“Our clients often require the protection of personal and confidential information, as well as intellectual property, and we are really well known for that,” Lakhani said. “We are like an insurance policy. People think you’re never going to need it and are simply paying all this money for nothing, but, then, boom — something happens, and you’re thankful.”
It is the unfortunate truth, however, that not all tragedies can be prevented.
Lakhani had no idea what lay ahead for her and her family when she took over 70% of the company in 2015 and became CEO, allowing Bhatt to focus solely on the tech.
“For example, we used to employ 12 people in Pennsylvania, 15 in Atlanta that we shared with three other IT companies and four in New Jersey,” Lakhani said.
The idea back in January was to consolidate and build out the team in New Jersey while maintaining the team in Atlanta, she added.
But then Bhatt died of a heart attack in late February at the age of 39.
Then, Bhatt’s brother decided to leave TechWerxe for another job opportunity in April, leaving Lakhani to manage and hire for an IT company without knowing the ins and outs of IT.
“Having built our own organic cloud, having to have someone else come in to look at and understand the infrastructure to then figure out what Tejas’ vision was and continue on, that was really difficult,” Lakhani said. “But you simply need to look at your priorities and do whatever it is that you can.”
Some decisions have been more difficult than others, she said.
“At some point, you have to figure out what the hell is worth it and what’s not,” Lakhani said. “For example, with our backup system, the vendor wouldn’t move everything to my name because it was too much paperwork — so, we fired them and we now have a new vendor that we are working with.
“We also were hosting other IT companies on our cloud and I made the decision to shut that aspect of the business down in April, even though it brought in a good amount of revenue. I simply had to figure out where I was going to focus.”
Relying on her team, however, has not only been easier, but crucial, Lakhani said.
“While I was in the midst of my own head about what to do and dealing with our family’s loss, my colleagues decided to pick up and say, ‘OK, she’s going to need another chief information officer — who can we identify, speak with and negotiate for before she even figures out she needs somebody?’”
Even her clients reacted positively, given their history with the extremely transparent and relationship-oriented company.
“Not a single one has left us, even though we were out of commission for nearly a month,” Lakhani said. “I’ve never taken on a client I haven’t met or couldn’t hang out with, and I meet with every single one of our clients each quarter, if not more. So, when all of this happened, there was no sense of detachment — it was, ‘We know you, we know your kids, and we’re here for you.’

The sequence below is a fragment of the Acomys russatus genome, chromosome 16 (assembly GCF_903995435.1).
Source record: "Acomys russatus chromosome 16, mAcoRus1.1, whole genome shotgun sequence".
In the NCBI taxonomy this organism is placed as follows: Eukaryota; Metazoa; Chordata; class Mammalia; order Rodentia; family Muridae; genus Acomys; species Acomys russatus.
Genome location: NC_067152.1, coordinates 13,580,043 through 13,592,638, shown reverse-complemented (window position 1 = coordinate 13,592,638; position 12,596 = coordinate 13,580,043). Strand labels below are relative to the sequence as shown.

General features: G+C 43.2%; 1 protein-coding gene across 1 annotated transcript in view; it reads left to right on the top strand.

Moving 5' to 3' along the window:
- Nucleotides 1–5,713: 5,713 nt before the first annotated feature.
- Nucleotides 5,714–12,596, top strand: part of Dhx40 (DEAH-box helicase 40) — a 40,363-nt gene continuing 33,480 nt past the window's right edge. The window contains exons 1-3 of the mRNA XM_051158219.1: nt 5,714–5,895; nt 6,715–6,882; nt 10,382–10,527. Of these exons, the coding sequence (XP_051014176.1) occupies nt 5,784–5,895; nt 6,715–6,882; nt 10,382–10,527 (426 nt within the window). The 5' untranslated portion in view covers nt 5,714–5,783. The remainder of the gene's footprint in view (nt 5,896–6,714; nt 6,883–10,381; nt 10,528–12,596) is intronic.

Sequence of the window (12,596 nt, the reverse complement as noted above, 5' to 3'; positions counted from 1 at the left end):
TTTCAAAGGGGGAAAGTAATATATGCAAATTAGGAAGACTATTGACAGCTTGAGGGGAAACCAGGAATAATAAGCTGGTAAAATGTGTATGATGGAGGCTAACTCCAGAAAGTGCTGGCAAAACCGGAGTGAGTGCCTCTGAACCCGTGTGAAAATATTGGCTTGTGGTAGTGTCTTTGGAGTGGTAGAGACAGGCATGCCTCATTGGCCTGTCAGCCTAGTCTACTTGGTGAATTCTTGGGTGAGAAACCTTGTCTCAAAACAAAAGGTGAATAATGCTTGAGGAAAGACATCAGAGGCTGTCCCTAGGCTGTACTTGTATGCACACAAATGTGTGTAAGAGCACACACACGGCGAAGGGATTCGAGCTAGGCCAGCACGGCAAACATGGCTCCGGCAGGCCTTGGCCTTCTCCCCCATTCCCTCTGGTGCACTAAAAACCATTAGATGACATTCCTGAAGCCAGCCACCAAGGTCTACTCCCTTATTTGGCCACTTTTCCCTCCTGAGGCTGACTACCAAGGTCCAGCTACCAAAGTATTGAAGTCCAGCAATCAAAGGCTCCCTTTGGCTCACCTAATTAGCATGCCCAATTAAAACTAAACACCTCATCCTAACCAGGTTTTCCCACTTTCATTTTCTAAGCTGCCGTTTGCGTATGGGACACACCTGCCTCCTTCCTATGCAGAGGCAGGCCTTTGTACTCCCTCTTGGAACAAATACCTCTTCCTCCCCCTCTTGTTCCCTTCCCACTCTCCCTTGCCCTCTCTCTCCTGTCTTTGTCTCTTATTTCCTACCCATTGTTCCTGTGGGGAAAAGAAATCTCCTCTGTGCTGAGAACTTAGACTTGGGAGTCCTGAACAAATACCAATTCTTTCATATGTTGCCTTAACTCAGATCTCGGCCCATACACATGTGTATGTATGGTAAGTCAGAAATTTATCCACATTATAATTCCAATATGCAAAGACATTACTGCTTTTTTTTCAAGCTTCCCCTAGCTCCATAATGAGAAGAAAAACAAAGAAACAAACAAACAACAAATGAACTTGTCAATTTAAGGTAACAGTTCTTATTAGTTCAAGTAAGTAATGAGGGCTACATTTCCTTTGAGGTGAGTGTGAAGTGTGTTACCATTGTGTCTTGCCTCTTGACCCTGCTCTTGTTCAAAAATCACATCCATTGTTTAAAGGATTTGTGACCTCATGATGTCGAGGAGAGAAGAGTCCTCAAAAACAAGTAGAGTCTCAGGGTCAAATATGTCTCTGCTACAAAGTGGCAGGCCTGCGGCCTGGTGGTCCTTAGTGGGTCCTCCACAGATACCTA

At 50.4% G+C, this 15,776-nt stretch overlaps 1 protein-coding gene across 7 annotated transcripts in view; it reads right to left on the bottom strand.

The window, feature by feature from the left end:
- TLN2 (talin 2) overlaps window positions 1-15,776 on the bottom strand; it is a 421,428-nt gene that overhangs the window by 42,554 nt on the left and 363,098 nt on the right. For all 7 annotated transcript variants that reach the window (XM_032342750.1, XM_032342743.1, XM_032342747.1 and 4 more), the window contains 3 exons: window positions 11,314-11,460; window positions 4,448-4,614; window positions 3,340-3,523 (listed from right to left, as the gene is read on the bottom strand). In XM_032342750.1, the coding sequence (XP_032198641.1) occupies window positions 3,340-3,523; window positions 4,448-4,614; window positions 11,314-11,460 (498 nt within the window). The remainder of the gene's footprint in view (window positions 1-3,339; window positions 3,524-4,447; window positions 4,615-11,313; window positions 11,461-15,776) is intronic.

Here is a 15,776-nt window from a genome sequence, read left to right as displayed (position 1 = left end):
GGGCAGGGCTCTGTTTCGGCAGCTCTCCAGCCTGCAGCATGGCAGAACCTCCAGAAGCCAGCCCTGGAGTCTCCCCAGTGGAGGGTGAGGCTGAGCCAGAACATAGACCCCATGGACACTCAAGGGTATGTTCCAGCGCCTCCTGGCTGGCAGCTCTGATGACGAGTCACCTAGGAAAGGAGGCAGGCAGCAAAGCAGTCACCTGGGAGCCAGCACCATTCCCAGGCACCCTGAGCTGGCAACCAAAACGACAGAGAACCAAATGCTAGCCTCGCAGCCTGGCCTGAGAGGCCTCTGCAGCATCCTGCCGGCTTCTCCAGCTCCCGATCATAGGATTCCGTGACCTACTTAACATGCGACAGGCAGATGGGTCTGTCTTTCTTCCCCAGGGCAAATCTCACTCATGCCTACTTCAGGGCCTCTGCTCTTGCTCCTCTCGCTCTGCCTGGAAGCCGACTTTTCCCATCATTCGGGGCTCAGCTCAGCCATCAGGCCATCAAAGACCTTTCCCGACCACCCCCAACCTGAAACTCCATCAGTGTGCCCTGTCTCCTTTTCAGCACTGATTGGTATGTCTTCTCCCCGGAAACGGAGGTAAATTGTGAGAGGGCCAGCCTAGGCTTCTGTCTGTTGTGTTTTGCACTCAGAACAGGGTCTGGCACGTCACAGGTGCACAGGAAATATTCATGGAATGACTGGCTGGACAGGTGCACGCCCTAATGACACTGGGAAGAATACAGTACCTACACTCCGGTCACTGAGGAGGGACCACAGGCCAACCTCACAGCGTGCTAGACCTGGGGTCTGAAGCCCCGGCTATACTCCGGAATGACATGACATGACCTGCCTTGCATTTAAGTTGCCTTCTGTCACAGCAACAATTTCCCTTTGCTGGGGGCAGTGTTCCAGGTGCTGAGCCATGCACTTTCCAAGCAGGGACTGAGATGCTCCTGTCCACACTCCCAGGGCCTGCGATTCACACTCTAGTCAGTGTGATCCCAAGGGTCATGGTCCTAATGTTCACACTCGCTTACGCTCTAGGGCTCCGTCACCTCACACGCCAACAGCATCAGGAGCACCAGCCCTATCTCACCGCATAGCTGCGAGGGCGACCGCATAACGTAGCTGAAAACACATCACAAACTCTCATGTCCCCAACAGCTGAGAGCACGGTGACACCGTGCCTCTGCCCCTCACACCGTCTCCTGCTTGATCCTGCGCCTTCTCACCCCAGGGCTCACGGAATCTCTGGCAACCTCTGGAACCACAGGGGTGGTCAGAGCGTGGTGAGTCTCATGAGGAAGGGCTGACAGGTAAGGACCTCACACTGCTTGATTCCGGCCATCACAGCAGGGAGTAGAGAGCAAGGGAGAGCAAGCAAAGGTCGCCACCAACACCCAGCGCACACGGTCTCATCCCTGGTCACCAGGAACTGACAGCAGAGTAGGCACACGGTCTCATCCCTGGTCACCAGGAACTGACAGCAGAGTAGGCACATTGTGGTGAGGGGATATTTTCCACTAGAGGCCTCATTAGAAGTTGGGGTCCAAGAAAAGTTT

“People are going to stay with us because they trust us, and that aspect has not changed.”
Prior to Bhatt’s passing, TechWerxe was on track to become a $10 million company with at least one acquisition by 2025.
Lakhani said she still intends to reach that goal — on her own timeline.
“A five-year growth plan is too far out for me right now,” she said. “I just have to keep getting little things done first while keeping a to-do list.”
The plan is still to keep the company’s security team in Atlanta and hire at least a dozen more employees in New Jersey.
Then, Lakhani said, she would like to reinstate the cloud-hosting business.
“I will spin that back up — but it’s not going to be today,” she said.
The one thing she doesn’t believe in, she added, is balance.
“Every day, there is a new priority,” Lakhani said. “Today, it might be family, tomorrow, it might be work, and, maybe the next, it will be me.”
But even with less and less “me” time these days, Lakhani said she still finds time to be on the board for Entrepreneurs Organization New Jersey, Connect 4 Business Exchange and the Metro YMCA of the Oranges.
She also said it helps to follow one piece of advice:
“No decision you make today is going to be wrong, because every decision can be changed the next day,” Lakhani said. “Our biggest worry often is, ‘Oh, my God, is this the right thing for our kids, the company, the house, our parents,’ etc. But we are the ones making the decisions, and those decisions usually can be reversed.
“The key is just to keep moving forward.”
Sejal Lakhani said losing her husband and the father of her two young children has been really difficult.
“He passed really young,” she said. “We weren’t ready.”
Yet, while no one expects something like this to happen, Lakhani said she has learned that sharing information such as Wi-Fi passwords and phone passcodes may not be the worst idea.
“Make sure if you are a partner in business or in life, you are both on any accounts and have shared with each other the little things you think you both already know,” she said. “For example, just for me to move everything to my name, even though I own 70% of the business and I am his wife, I’m still battling with some vendors.”
Reach Sejal Lakhani, CEO of TechWerxe, at: email@example.com or 973-577-4548.